Judge Horn’s decision confirmed yet again the seniority of the Klamath Tribes’ rights and their superiority under the Western water law doctrine of prior appropriation in which water users with junior rights are not entitled to receive any water until all senior rights have been fully satisfied—first in time, first in right. “A ruling for the junior Project irrigators would have turned Western water law on its head,” declared Noe.
In 2001, a massive drought struck California and Oregon’s Klamath River Basin. During the drought, the United States government followed federal and Oregon law, which required that water levels be maintained to protect imperiled coho salmon in the Klamath River and two species of sucker fish in the Upper Klamath Lake. The sucker fish, known in the Klamath language as c’waam (Lost River suckers) and qapdo (shortnose suckers), are of enormous importance to the cultural, economic, and spiritual well-being of the Klamath Tribes. Salmon, historically an important treaty resource for the Klamath Tribes, have been blocked by dams from reaching the Upper Klamath Basin since the early 1900s.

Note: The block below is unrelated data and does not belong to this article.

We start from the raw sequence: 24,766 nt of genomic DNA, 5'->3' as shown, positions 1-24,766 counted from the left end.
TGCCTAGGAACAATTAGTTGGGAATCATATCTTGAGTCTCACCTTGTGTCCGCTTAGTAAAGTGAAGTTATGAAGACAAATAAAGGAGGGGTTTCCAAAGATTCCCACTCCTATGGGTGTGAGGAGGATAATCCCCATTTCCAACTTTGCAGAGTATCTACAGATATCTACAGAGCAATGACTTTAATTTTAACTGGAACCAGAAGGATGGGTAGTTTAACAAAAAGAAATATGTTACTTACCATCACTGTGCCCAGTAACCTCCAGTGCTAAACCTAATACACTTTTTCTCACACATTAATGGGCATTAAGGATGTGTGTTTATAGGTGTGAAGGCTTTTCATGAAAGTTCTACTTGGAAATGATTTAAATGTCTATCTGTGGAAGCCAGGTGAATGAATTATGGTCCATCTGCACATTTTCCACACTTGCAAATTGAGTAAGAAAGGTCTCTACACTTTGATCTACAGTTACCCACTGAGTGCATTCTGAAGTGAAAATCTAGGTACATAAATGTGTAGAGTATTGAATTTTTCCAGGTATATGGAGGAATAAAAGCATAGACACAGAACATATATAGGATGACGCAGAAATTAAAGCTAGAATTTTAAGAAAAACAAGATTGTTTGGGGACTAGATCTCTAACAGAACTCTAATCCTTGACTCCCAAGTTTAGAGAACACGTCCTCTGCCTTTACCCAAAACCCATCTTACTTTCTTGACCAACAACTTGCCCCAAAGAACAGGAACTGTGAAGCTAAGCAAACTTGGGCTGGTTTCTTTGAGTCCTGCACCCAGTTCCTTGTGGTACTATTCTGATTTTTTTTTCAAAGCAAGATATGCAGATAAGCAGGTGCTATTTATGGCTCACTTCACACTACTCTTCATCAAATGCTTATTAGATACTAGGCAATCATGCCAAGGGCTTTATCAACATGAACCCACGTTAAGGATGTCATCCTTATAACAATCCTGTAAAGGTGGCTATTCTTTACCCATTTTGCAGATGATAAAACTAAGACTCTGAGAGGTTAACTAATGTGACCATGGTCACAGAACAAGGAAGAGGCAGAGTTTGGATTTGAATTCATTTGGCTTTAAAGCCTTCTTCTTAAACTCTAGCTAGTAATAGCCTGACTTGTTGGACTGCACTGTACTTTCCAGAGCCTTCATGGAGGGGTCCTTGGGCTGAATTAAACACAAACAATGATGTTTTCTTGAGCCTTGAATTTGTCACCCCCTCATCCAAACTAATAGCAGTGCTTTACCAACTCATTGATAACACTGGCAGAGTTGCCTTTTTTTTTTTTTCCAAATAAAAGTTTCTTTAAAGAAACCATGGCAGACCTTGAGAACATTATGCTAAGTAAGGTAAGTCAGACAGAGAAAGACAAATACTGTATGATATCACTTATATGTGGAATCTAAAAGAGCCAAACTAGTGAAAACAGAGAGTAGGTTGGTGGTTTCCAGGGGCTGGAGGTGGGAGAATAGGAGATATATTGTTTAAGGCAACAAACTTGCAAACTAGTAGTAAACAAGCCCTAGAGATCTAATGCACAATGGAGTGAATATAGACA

The Klamath Tribes have resided in the Klamath Basin for millennia, sustaining themselves upon the Basin’s fish and other water-dependent resources. In an 1864 treaty with the United States, the Klamath Tribes relinquished millions of acres of their aboriginal homeland but retained, among other things, a guarantee of their right to take fish in the Klamath Indian Reservation’s streams and lakes. The Klamath Tribes’ water rights have been previously confirmed to hold a “time immemorial” priority date, which makes them senior to all other water rights in the Basin. The seniority of these tribal water rights has been repeatedly and consistently recognized by the courts and, more recently, this seniority was again recognized by the State of Oregon in its Klamath Basin Adjudication.